Grassley’s appearance at Iowa Trump rally sends signals about former president’s grip

The appearance of long-serving GOP Sen. Charles Grassley of Iowa at a campaign-style rally in Des Moines held by Donald Trump last weekend is further indication that the former president’s hold on the Republican Party remains strong despite accusations he was responsible for the Jan. 6 Capitol riot.

The Hill reported Tuesday that the 88-year-old senator’s willingness to stand with Trump at the raucous rally a few days after the former president ripped Senate Majority Leader Mitch McConnell (R-Ky.), who is an ally and close friend of Grassley’s, “served as a wakeup call to some Republicans that Trump is back and very much in charge of the party.”

Grassley, the outlet noted, has attempted to craft a reputation over his 40 years in the Senate as a representative of the people of his state who “cherish family values, hard work, ethical behavior and integrity.”

To that point, Grassley has recently pushed back on Trump’s 2020 election claims that the outcome was “rigged,” accusing the 45th president of exhibiting “poor leadership” as well as using “extreme, aggressive and irresponsible” verbiage.

Grassley also ripped Trump for harassing and insulting election leaders around the country in an attempt “to get his way,” while pressing his then-vice president, Mike Pence, “to take extraordinary and unconstitutional actions” to disrupt the count of Electoral College votes in Congress the day of the riot.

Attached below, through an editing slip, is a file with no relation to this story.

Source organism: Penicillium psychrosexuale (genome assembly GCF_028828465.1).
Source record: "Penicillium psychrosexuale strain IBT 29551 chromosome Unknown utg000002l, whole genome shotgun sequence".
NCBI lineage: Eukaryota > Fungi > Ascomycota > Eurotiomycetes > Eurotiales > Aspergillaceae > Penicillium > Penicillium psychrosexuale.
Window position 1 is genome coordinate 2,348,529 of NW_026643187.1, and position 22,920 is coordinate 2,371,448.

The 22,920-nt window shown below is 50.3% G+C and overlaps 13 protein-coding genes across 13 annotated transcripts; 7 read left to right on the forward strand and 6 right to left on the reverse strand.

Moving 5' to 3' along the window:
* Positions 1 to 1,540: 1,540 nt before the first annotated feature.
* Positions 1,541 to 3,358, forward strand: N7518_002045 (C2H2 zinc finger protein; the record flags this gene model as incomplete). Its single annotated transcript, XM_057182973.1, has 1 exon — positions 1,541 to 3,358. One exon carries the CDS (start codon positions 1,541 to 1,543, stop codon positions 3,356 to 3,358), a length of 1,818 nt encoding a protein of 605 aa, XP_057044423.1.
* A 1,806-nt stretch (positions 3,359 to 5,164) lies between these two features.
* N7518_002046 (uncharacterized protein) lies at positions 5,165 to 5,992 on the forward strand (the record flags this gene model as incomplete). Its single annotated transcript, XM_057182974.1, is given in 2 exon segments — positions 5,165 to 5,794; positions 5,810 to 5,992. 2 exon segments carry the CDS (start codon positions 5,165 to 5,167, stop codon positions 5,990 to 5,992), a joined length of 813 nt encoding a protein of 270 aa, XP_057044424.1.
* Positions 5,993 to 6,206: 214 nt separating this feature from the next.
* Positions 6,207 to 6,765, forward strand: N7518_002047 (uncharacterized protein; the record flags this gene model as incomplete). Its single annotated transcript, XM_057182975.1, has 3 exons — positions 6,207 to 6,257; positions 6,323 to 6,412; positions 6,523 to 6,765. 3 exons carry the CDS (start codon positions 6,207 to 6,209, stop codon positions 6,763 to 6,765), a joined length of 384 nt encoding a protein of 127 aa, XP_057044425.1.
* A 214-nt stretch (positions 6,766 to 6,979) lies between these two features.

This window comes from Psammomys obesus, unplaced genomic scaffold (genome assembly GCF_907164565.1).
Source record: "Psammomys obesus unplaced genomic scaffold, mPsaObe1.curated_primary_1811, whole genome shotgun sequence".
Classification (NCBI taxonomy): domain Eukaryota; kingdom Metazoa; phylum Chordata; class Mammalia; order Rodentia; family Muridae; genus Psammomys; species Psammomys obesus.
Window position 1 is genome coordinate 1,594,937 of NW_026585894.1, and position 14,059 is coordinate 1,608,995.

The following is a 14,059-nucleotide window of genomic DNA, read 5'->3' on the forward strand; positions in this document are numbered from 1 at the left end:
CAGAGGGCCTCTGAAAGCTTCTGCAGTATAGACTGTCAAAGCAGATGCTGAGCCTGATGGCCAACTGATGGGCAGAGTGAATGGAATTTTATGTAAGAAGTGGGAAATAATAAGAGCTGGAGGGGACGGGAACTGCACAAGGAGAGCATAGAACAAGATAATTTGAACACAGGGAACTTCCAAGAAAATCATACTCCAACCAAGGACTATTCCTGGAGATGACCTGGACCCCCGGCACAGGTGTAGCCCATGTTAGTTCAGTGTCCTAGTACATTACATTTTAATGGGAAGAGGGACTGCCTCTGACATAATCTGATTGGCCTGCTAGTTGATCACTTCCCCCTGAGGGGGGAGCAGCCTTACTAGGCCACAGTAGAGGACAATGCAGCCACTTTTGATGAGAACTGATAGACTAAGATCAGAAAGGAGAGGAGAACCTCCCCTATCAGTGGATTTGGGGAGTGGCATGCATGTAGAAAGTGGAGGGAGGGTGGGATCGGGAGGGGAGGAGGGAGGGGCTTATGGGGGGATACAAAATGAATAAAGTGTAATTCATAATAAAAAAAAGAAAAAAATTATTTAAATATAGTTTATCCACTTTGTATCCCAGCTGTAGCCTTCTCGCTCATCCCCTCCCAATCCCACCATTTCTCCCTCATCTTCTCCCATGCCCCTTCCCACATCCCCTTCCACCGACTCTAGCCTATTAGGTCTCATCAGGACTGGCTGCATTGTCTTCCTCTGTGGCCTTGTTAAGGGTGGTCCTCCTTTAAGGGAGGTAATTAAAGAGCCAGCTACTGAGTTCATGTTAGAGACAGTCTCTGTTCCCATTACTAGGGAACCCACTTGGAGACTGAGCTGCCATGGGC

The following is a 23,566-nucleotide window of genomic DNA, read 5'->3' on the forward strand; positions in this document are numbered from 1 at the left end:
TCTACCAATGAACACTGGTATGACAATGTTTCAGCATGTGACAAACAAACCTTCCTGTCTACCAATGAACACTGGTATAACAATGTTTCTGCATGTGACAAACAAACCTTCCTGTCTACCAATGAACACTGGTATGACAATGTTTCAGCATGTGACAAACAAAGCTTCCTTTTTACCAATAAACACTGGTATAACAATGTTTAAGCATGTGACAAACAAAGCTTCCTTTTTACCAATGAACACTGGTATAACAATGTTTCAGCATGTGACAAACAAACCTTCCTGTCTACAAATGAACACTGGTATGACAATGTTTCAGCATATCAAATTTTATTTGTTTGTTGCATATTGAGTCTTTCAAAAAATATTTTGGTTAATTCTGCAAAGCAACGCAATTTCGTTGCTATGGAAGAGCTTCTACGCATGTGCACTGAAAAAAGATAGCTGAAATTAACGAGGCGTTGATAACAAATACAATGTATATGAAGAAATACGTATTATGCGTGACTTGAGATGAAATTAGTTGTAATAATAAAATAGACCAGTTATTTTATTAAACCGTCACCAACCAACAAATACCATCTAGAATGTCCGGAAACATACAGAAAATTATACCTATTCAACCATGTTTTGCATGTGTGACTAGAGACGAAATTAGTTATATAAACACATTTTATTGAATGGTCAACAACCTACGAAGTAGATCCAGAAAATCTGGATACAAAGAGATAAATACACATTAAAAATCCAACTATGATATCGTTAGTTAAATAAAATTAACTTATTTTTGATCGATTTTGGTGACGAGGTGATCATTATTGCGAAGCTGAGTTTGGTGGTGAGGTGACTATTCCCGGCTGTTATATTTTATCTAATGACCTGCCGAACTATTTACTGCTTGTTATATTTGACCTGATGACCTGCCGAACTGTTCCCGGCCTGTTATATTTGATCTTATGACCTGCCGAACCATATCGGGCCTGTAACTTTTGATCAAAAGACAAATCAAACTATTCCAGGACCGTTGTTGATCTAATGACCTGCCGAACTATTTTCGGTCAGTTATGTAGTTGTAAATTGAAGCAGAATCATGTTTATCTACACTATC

McConnell has also expressed resentment towards Trump; he claimed last month that the former president is a “fading brand” within the party.

“There is a clear trend moving” away from Trump, McConnell reportedly said, adding, “Sucking up to Donald Trump is not a strategy that works.”

Nevertheless, Grassley appeared to eagerly accept the former president’s backing at a rally where Trump again insisted that the 2020 election was not on the level while trashing McConnell in the days leading up to the event as “not the guy” to lead the Senate GOP.

“I think it surprised a lot of people,” former Sen. Judd Gregg (R-N.H.), who served alongside Grassley three six-year terms, told The Hill. “Chuck has always marched to his drum, he’s always been extraordinarily independent and a very strong figure in the Senate over the years, clearly.

“So I don’t think he needs Donald Trump, and I was a little surprised he decided to take that leap. But Chuck does what he does and lives to his own drumbeat,” Gregg continued.

But other GOP lawmakers have said that Grassley is astute at reading political tea leaves.

“Chuck is a quality politician and he has said some things that were critical of the president, which is rather unique, but he’s now running for office,” former Iowa GOP Rep. Jim Leach told the outlet, adding that he’s known Grassley for a long time as well.

“I’m not surprised by it. I’ve known Chuck for over half a century and he is a consummate political figure,” he said.

Nevertheless, Leach, who served three decades in the U.S. House (1977 to 2007) also noted that there are distinct differences between Grassley and Trump.

Chuck Grassley’s ethics fit Iowa, Donald Trump’s ethics do not. It’s that simple,” Leach claimed.

Last month, Grassley announced he would run again for another term, which angered state Sen. Jim Carlin (R), who announced a primary run against the U.S. senator, explaining he was upset by Grassley’s refusal to investigate Trump’s election claims though the Iowa stalwart has long supported other ethics probes.

And while Grassley is the heavy favorite to win the primary, he is not taking chances, either.

“I was born at night but not last night,” Grassley told attendees at the Saturday rally in Des Moines. “So if I didn’t accept the endorsement of a person that’s got 91 percent of the Republican voters in Iowa, I wouldn’t be too smart. I’m smart enough to accept that endorsement.”

Asked about Trump’s feud with McConnell, Grassley responded magnanimously: “We Republicans have to stick together. We should do everything to unite each other.”

Jon Dougherty


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